She was frowning, not in the way she did when she was thinking of what to write, but with her head cocked to one side, as if she were listening for something. A terrible thought struck him. What if he hadn’t just almost laughed, but actually done it, right out loud? Adrenaline pumping crazily through his body, he backed slowly away from the peephole. Standing perfectly still with his back against the wall, he waited. When after several minutes there were no screams, no sudden cries of alarm to alert the other girls—and HER, especially HER—he began to relax. His heartbeat returned to normal; once more he brought his eye to the hole. She was back to writing.
Of course she was. He smiled to himself. He hadn’t laughed out loud, after all. And she hadn’t seen him. Of course she hadn’t. His gaze slid down to her breasts, their shapes round and firm as little apples under the flannel nightgown.
But you will, he thought. You will.
Standing on the top rung of the stepladder, Ellen
up on her sneaker-clad toes and carefully fitted the silver angel on the top of the tree. Its shadow shivered on the ceiling, then was still.
"Hand me that blue bulb, Myra, please," she said from her rickety perch.
was playing on the stereo—a new London Philharmonic tape. It was the first Christmas Ellen Harris had celebrated in three years.
"Christ, will you be careful," Myra said, having returned from laying another log on the fire. "I swear, you had to be a tightrope walker in your last life, you’re so damned sure-footed." She started to set her glass of wine down on the blond coffee table, caught herself, and slid a coaster under it, which brought a faint smile from Ellen. Behind Myra, the fire crackled and leaped to life, the flames lighting the sherry in her glass a lovely ruby red.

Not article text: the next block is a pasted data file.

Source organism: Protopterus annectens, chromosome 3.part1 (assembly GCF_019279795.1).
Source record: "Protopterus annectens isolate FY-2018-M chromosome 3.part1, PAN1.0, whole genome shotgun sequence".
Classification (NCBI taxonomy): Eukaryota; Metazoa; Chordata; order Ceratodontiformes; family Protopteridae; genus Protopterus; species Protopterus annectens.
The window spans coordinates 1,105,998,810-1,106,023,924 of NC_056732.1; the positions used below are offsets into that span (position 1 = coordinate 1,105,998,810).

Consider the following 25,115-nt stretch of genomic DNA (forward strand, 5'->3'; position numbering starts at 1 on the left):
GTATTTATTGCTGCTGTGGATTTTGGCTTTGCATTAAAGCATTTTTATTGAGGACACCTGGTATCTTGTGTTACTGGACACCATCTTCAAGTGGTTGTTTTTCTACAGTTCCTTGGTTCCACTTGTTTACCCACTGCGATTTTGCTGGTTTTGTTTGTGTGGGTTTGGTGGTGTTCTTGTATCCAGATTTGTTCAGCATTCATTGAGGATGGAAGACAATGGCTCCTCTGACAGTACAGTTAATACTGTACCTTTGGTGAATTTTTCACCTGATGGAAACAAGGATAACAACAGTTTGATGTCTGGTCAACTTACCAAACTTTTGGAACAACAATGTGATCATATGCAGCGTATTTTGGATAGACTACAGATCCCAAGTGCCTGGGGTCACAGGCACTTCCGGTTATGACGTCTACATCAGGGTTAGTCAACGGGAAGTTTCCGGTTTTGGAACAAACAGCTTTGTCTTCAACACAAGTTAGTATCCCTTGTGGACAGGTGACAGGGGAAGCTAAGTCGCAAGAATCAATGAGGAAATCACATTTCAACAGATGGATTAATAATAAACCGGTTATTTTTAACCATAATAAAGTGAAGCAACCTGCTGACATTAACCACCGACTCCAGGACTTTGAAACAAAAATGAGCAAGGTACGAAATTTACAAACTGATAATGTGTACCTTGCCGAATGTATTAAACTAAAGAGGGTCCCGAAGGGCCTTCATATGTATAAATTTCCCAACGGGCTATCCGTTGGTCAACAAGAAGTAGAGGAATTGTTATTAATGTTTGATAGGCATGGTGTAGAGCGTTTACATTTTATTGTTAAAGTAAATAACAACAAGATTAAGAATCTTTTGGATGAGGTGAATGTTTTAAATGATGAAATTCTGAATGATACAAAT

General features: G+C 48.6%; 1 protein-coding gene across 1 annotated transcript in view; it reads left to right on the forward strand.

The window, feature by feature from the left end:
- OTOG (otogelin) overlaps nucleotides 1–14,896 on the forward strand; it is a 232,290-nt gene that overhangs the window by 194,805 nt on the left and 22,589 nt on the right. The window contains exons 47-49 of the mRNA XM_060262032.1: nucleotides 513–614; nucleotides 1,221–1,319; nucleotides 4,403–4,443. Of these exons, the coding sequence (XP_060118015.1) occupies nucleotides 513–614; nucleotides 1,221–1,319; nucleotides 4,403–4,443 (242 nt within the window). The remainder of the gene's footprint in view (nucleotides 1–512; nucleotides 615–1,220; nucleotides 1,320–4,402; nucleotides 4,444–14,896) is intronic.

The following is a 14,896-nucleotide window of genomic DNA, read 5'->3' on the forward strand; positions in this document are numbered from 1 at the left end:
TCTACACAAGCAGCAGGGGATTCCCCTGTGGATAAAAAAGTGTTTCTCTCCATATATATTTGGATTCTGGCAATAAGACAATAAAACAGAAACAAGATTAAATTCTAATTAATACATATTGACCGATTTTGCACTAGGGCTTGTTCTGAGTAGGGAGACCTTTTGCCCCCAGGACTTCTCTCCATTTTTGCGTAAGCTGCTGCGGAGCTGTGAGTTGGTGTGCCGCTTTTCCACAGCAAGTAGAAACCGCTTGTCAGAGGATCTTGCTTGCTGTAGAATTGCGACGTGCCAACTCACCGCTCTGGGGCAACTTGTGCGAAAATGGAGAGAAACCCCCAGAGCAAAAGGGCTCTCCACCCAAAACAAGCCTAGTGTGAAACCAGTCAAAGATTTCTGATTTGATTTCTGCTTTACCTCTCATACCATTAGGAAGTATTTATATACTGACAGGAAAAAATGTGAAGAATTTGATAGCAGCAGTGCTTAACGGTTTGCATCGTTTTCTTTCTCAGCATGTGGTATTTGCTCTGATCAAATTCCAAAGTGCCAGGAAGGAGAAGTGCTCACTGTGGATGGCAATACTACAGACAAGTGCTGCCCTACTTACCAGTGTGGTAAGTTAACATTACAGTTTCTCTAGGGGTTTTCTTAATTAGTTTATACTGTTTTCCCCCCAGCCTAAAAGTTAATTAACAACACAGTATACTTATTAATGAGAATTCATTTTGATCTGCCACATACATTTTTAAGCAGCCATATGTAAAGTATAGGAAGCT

A twin tree bedecked in colorful bulbs and tinsel was reflected in the window. Beyond the window, fat snowflakes fell softly—just like in the snow-scene painted on the Christmas bulb.
A perfect dress rehearsal for Christmas Eve, Ellen thought. And what was it they said about a good dress rehearsal? Oh, hell, knock it off, she told herself as Myra’s hand hovered above one of the boxes lined up on the sofa, chose one.
"No, the steepled one next to it," Ellen said. "Yeah, that’s it—thanks." She gingerly reached for the bulb.
"Pretty," Myra commented, handing it up to her.
The scenic ornament was electric blue in color. Ellen held it in her upturned hand as if it were a precious jewel. "It is." Her smile was wistful.
It belonged to my mother, and to her mother before her." She searched for a bare spot on the tree, found just the right one. "Gives me a sense of continuity, I suppose," she said, studying the effect. "And maybe it sounds crazy, but it sort of makes me feel a small part of Mom and Dad will be here, sharing Christmas with me and Gail." It felt so good to be finally able to say that and mean it. Her parents wouldn’t be fighting, of course. They never fought in the ideal scenarios of Ellen’s imagination. Well, at least she didn’t hate them anymore, and that was something.
"It doesn’t sound crazy at all," Myra said, picking up her glass and taking a sip of wine.
"Maybe a little sentimental, but what the hell?
Sentiment’s good. Actually, I wish I could say the same about..." Her words trailed off, but not before Ellen heard the old note of bitterness creep into her friend’s voice.